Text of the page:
Rules of Surds

Surds are numbers left in root form (√) to express its exact value. It has an infinite number of non-recurring decimals. Therefore, surds are irrational numbers. There are certain rules that we follow to simplify an expression involving surds.

A root of a positive real quantity is called a surd if its value cannot be exactly determined. It is a number that can’t be simplified to remove a square root (or cube root etc). For example, each of the quantities √3, ∛7, ∜19, (16)^2/5 etc. is a surd.

More Examples:

  • √2 (square root of 2) can’t be simplified further so it is a surd
  • √4 (square root of 4) CAN be simplified to 2, so it is NOT a surd

Rules of Surds

Some of the important rules of surds are listed below.

  1. Every rational number is not a surd.
  2. Every irrational number is a surd.
  3. A root of a positive real quantity is called a surd if its value cannot he exactly determined.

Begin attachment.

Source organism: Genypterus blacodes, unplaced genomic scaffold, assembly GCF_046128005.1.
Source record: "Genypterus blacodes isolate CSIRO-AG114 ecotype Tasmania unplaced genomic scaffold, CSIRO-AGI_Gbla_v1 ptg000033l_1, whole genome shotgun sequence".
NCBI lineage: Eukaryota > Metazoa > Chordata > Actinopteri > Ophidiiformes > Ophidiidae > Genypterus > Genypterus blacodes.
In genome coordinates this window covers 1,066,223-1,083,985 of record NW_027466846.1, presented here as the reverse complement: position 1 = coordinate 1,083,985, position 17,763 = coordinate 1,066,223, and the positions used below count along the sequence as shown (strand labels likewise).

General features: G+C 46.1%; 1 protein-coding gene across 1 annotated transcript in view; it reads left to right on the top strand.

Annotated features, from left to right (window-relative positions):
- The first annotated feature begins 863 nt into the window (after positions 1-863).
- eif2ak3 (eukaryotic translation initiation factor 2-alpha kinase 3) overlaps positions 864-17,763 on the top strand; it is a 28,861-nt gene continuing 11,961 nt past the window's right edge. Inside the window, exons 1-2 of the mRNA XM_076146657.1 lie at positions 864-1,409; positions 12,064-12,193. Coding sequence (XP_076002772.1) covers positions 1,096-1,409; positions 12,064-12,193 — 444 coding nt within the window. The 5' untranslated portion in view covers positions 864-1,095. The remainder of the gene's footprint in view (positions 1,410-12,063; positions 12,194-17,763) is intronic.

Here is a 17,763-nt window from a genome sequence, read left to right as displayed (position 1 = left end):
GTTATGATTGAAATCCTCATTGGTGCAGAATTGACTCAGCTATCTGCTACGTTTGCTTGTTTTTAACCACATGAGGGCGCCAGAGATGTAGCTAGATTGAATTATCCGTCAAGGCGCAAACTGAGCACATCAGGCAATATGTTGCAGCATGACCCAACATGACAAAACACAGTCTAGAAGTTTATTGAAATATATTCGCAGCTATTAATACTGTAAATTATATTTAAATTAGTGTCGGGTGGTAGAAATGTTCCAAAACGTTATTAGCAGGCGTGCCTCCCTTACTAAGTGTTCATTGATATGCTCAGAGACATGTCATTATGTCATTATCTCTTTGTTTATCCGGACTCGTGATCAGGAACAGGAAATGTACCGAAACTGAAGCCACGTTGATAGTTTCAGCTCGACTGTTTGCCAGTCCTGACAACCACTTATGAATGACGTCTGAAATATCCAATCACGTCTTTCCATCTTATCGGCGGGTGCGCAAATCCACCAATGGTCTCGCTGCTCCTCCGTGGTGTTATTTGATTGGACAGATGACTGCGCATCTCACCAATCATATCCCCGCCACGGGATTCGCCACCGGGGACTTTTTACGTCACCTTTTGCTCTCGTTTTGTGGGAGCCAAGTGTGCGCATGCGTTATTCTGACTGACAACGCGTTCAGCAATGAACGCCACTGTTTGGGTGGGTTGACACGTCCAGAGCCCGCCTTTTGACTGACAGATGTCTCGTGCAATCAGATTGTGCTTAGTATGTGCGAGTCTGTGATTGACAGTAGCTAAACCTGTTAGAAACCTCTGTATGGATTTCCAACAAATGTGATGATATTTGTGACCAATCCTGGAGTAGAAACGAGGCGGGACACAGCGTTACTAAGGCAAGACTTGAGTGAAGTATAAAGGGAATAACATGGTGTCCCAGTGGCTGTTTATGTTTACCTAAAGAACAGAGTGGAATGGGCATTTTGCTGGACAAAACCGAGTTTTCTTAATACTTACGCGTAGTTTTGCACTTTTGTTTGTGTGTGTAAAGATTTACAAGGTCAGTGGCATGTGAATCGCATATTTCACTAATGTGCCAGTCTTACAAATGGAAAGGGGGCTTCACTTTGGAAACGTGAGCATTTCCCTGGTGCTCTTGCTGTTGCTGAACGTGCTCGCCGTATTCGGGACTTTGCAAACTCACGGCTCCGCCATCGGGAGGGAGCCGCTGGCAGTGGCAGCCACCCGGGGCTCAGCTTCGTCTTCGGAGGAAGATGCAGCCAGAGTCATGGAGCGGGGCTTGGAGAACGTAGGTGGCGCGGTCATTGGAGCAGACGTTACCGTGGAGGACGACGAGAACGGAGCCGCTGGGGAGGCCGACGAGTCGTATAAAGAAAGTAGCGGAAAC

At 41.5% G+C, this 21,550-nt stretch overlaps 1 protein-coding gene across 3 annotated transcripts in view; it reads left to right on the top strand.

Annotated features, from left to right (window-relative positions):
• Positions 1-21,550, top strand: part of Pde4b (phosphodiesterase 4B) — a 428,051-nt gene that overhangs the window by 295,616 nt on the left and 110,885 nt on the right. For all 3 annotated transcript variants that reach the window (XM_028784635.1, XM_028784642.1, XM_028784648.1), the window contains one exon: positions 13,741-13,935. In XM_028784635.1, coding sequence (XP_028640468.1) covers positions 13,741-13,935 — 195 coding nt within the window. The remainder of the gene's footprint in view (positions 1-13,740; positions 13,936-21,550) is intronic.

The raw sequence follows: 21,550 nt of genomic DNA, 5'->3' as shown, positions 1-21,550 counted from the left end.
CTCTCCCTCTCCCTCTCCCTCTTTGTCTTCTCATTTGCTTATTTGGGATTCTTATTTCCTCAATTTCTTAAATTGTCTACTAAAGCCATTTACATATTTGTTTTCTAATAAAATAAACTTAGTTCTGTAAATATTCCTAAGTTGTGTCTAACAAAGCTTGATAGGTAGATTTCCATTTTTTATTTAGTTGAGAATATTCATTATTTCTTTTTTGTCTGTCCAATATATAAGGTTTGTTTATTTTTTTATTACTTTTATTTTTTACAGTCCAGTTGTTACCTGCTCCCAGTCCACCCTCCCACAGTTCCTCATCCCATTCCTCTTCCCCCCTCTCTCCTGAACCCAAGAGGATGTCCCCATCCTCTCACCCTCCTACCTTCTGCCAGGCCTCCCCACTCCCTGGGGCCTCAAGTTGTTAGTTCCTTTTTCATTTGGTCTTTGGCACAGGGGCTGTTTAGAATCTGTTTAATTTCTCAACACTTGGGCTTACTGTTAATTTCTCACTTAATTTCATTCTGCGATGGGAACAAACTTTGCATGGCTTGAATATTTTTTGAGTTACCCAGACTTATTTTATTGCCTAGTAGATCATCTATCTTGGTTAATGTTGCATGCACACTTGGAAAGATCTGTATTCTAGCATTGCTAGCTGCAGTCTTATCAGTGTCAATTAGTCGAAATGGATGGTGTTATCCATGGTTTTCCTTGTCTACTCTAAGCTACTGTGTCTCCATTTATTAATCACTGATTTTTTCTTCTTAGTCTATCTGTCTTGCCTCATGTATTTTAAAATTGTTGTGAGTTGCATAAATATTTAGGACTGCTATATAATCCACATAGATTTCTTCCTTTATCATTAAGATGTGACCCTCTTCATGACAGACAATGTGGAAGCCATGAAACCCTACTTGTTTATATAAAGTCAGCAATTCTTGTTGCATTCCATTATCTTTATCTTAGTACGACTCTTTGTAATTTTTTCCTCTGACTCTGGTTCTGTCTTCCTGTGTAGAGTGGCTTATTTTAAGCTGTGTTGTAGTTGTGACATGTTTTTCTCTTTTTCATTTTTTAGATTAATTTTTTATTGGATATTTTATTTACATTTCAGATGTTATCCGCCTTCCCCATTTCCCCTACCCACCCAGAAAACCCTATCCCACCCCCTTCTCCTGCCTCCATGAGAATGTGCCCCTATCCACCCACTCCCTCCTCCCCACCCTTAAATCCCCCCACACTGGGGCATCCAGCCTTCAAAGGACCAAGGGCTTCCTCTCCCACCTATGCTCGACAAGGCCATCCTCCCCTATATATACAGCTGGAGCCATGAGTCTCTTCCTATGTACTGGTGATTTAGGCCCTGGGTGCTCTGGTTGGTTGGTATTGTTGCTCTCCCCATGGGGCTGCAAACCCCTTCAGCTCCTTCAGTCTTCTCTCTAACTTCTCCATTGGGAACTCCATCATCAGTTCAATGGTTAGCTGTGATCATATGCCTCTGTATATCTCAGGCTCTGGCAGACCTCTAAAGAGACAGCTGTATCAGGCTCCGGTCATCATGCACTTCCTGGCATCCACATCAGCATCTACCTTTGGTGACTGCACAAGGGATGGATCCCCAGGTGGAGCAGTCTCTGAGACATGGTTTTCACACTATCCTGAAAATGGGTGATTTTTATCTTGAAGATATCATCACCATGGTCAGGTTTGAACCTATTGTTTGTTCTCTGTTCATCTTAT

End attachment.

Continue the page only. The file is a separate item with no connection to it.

√9, ∛64, ∜(16/81) etc. are rational numbers but not surds because √9 = 3, ∛64 = 4, ∜(16/81) = 2/3 etc.

  1. √a × √a = a ⇒ √5 × √5 = 5
  2. The sum and difference of two simple quadratic surds are said to be conjugate surds or complementary surds to each other. Thus, (4√7 + √6) and (4√7 – √6) are surds conjugate to each other.
  3. To express in the simplest form, denominator must be rationalized.
  4. The method of convening a given surd into a rational number on multiplication by another suitable surd is called rationalization of surds. In this case the multiplying surd is called the rationalizing factor of the given surd and conversely.
  5. If a and b are both rationals and √x and √y are both surds and a + √x = b + √y then a = b and x = y
  6. If a – √x = b – √y then a = b and x = y.
  7. If a + √x = 0, then a = 0 and x = 0.
  8. If a – √x = 0, then a = 0 and x = 0.

 

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